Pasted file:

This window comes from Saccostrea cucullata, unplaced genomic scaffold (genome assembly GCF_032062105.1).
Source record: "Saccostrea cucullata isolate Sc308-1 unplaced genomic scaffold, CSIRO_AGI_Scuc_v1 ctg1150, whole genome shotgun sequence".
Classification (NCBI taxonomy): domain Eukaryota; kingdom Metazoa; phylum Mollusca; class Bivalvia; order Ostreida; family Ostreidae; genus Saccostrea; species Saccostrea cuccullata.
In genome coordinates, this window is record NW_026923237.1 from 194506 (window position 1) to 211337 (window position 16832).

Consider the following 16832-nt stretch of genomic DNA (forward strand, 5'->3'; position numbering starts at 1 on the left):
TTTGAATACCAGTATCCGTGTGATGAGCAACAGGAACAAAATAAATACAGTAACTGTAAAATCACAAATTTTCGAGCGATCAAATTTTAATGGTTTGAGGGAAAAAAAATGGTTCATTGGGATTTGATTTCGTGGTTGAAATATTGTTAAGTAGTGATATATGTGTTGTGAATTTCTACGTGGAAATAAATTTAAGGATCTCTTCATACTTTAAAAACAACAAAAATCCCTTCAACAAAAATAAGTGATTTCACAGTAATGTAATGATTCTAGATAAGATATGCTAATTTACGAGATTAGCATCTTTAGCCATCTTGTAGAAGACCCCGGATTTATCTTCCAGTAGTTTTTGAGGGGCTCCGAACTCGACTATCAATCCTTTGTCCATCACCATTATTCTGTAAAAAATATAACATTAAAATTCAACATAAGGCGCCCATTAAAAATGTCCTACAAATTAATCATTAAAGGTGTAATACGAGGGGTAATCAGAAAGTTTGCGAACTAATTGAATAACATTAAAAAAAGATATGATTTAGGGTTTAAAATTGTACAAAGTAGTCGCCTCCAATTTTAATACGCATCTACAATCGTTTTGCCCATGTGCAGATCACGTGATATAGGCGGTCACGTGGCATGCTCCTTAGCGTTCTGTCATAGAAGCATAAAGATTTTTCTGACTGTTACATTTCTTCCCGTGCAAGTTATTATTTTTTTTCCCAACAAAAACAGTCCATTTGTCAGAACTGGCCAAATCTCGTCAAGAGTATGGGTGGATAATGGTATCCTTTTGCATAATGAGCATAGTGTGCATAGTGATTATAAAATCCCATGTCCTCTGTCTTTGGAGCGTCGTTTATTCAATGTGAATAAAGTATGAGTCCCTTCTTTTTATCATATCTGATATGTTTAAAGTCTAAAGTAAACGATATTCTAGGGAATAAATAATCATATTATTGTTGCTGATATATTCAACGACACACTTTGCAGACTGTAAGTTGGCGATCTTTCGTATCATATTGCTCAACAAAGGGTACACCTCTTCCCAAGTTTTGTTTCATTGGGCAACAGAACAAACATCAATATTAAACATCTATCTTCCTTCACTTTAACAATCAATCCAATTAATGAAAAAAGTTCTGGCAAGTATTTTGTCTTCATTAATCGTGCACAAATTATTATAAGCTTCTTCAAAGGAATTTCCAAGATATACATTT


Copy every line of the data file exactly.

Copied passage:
This window comes from Saccostrea cucullata, unplaced genomic scaffold (genome assembly GCF_032062105.1).
Source record: "Saccostrea cucullata isolate Sc308-1 unplaced genomic scaffold, CSIRO_AGI_Scuc_v1 ctg1150, whole genome shotgun sequence".
Classification (NCBI taxonomy): domain Eukaryota; kingdom Metazoa; phylum Mollusca; class Bivalvia; order Ostreida; family Ostreidae; genus Saccostrea; species Saccostrea cuccullata.
In genome coordinates, this window is record NW_026923237.1 from 194506 (window position 1) to 211337 (window position 16832).

Consider the following 16832-nt stretch of genomic DNA (forward strand, 5'->3'; position numbering starts at 1 on the left):
TTTGAATACCAGTATCCGTGTGATGAGCAACAGGAACAAAATAAATACAGTAACTGTAAAATCACAAATTTTCGAGCGATCAAATTTTAATGGTTTGAGGGAAAAAAAATGGTTCATTGGGATTTGATTTCGTGGTTGAAATATTGTTAAGTAGTGATATATGTGTTGTGAATTTCTACGTGGAAATAAATTTAAGGATCTCTTCATACTTTAAAAACAACAAAAATCCCTTCAACAAAAATAAGTGATTTCACAGTAATGTAATGATTCTAGATAAGATATGCTAATTTACGAGATTAGCATCTTTAGCCATCTTGTAGAAGACCCCGGATTTATCTTCCAGTAGTTTTTGAGGGGCTCCGAACTCGACTATCAATCCTTTGTCCATCACCATTATTCTGTAAAAAATATAACATTAAAATTCAACATAAGGCGCCCATTAAAAATGTCCTACAAATTAATCATTAAAGGTGTAATACGAGGGGTAATCAGAAAGTTTGCGAACTAATTGAATAACATTAAAAAAAGATATGATTTAGGGTTTAAAATTGTACAAAGTAGTCGCCTCCAATTTTAATACGCATCTACAATCGTTTTGCCCATGTGCAGATCACGTGATATAGGCGGTCACGTGGCATGCTCCTTAGCGTTCTGTCATAGAAGCATAAAGATTTTTCTGACTGTTACATTTCTTCCCGTGCAAGTTATTATTTTTTTTCCCAACAAAAACAGTCCATTTGTCAGAACTGGCCAAATCTCGTCAAGAGTATGGGTGGATAATGGTATCCTTTTGCATAATGAGCATAGTGTGCATAGTGATTATAAAATCCCATGTCCTCTGTCTTTGGAGCGTCGTTTATTCAATGTGAATAAAGTATGAGTCCCTTCTTTTTATCATATCTGATATGTTTAAAGTCTAAAGTAAACGATATTCTAGGGAATAAATAATCATATTATTGTTGCTGATATATTCAACGACACACTTTGCAGACTGTAAGTTGGCGATCTTTCGTATCATATTGCTCAACAAAGGGTACACCTCTTCCCAAGTTTTGTTTCATTGGGCAACAGAACAAACATCAATATTAAACATCTATCTTCCTTCACTTTAACAATCAATCCAATTAATGAAAAAAGTTCTGGCAAGTATTTTGTCTTCATTAATCGTGCACAAATTATTATAAGCTTCTTCAAAGGAATTTCCAAGATATACATTT